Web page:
"Dining In: An Artful Experience" This juried exhibition, on view at 18 Hands Gallery, features art that you eat with. Gallery co-owner Betsy Evans explains that these pieces are multifunctional, for use as decoration or on a dining-room table. However, a close inspection agrees more with the first option. While there are a few functional pieces, most of the exhibit's works are better suited for hanging on a wall. Take, for instance, Angela Stickels's Self Portrait platter, a Picasso-inspired creation of lips, lids and leaves. Stickels slices her face in two and places each side on opposite ends of the platter. Heavy makeup accents her eyes and lips. Just imagining a two-year-old splattering his spaghetti and meatballs all over this work of art is enough to induce hot flashes. And though her Celebrate Everything cake stand proudly bears the image of a cupcake with pink frosting, it's too pretty to be covered, even by Aunt Gertrude's blue-ribbon angel food cake. Daryl McCracken's The Blue Hole is a plate that also doesn't deserve to be covered and demands respect. It starts out light blue at the edges, swirling into a vortex of darker and darker hues of blue, until in the middle, a pool of Bermuda blue waits to suck you in. The effect is both pretty and otherwordly; the varying blues recall the Earth's horizon. Jan Dreskin-Hais's Plate of white, coral and black repeating triangles is just as hypnotizing, the shapes repeating themselves all over the plate. Who in his right mind would cover these with Hamburger Helper? If you must make function of fine art, the exhibition's drinkware might stand a chance. Though pretty like their plate partners, these cups, teakettles and mugs are more convenient, since what's ingested hides inside and it's the outside that counts. Caleb Zouhary's Black & White Soy Sauce set is architecturally stunning. The tiny teacup and pot set settle into a seashell holder, the whole of which is polished with a bright cherrywood glaze. Naoko Teruya's Condiment Set, which won Best of Show, features four pieces — two ceramic pots, a salt shaker and a pepper shaker — in shades of ashen coal and burnt coral. The pots stand side by side, spouts extended upward, like two soldiers at attention. Mary Linda Lewis's Florida Memories pitchers are embellished with leaves and lemons, primed and ready to pour cold lemonade. This is 18 Hands's sixth annual "Dining In" experience, according to Evans. She operates the gallery with Karen Cruce and Katy McKinin. All three women are ceramic artists, and the majority of artists featured in the gallery practice ceramics, as well. There are a few fiber and jewelry artists thrown into the mix, but the purpose of 18 Hands is "to expose Houston to a larger range of ceramic artists," says Evans. To wit, there are 40 of them featured in this exhibition. Through September 1. 249-B West 19th, 713-869-3099. — AO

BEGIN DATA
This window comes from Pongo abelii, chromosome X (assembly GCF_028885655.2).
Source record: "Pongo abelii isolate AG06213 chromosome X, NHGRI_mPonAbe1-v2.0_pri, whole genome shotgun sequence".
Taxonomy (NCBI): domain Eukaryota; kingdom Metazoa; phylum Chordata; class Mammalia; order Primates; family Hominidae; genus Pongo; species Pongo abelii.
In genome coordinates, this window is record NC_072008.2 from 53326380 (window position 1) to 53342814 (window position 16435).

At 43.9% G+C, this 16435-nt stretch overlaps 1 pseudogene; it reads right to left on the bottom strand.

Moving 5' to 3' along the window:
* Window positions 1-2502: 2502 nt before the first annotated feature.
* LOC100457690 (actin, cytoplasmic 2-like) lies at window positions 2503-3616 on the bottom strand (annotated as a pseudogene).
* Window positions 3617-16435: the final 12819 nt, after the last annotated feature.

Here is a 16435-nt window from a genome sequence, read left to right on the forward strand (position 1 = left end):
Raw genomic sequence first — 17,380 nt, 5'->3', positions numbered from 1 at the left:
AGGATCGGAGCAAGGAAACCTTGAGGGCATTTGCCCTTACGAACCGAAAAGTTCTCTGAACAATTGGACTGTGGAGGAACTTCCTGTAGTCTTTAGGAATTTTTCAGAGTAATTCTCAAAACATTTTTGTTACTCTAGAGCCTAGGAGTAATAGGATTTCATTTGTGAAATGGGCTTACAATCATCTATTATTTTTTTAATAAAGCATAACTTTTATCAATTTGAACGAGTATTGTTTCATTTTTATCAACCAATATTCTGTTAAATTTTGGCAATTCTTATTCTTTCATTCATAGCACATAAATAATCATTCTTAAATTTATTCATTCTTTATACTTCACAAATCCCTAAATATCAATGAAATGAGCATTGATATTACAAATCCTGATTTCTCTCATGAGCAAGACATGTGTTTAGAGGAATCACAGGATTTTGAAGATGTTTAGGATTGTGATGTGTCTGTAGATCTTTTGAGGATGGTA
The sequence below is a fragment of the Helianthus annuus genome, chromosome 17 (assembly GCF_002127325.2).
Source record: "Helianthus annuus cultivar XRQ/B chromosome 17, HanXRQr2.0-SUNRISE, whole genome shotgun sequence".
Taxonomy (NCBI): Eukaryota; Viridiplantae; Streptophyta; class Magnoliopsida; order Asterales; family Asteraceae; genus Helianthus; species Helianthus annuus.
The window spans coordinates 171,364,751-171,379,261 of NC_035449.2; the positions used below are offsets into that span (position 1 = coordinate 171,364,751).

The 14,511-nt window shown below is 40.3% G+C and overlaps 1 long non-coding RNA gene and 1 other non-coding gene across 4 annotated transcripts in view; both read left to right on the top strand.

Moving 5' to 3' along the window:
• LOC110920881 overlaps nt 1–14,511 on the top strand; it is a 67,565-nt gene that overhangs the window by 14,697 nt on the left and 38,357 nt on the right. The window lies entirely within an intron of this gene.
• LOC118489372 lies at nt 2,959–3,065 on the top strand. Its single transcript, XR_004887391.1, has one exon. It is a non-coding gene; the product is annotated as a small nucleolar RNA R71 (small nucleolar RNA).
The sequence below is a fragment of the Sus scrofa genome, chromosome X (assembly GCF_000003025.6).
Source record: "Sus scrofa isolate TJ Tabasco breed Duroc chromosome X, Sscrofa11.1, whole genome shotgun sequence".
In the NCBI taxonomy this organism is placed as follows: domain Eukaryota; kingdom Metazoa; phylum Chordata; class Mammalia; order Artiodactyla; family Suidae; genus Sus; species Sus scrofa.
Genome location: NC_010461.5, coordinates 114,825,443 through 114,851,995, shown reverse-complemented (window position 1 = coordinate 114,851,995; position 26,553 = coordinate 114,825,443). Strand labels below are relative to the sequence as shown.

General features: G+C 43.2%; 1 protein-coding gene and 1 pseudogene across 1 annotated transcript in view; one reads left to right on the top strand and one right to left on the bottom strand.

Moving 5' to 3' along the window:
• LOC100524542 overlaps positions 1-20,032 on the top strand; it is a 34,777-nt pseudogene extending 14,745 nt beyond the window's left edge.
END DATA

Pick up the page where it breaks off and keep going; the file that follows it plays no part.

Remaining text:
"Gifts from the Past: The Isabel Brown Wilson Collection" There sits in the Audrey Jones Beck Building at Museum of Fine Arts, Houston an exhibition that is equal parts art history and memoriam: "Gifts from the Past: The Isabel Brown Wilson Collection," donated to the museum by Wilson after her death, is a connection between Wilson's love of art, her love of the history that created it and, ultimately, her love of MFAH. The exhibit reveals an interesting intersection between ancient Greek, Roman, Mesopotamian and Egyptian art and customs. The clearest connection that stands out among these ancient civilizations is status and wealth. For example, Mummy Portrait of a Young Girl, a wax piece from 30 B.C. to 100 A.D., fuses two cultures: the Egyptian practice of mummification and the Roman custom of creating portraits of the mummified. The young girl's pretty gold locket and fanciful purple robes are more than mere decoration; they tell of the upper-class stock she must have come from, since the hot wax used to make the work of art was fickle, drying quickly and requiring the artist to work swiftly, and families would pay a pretty penny for this service. There are also connections within each culture. Much of ancient Egypt's art could be used for practical purposes and then recycled into other pieces, either useful or artistic. A faience is finely ground crystal. Egyptians manipulated faience into jewelry, game pieces, furniture, bowls and cups, and later converted the crystal into small figurines that would lie with the mummified dead in the afterlife. The shabti of Tjai-en-hebu is one of three such figures on display just outside the gallery's front doors, ranging from tiny to small to medium in size. Through October 27. 1001 Bissonnet, 713-639-7300 — AO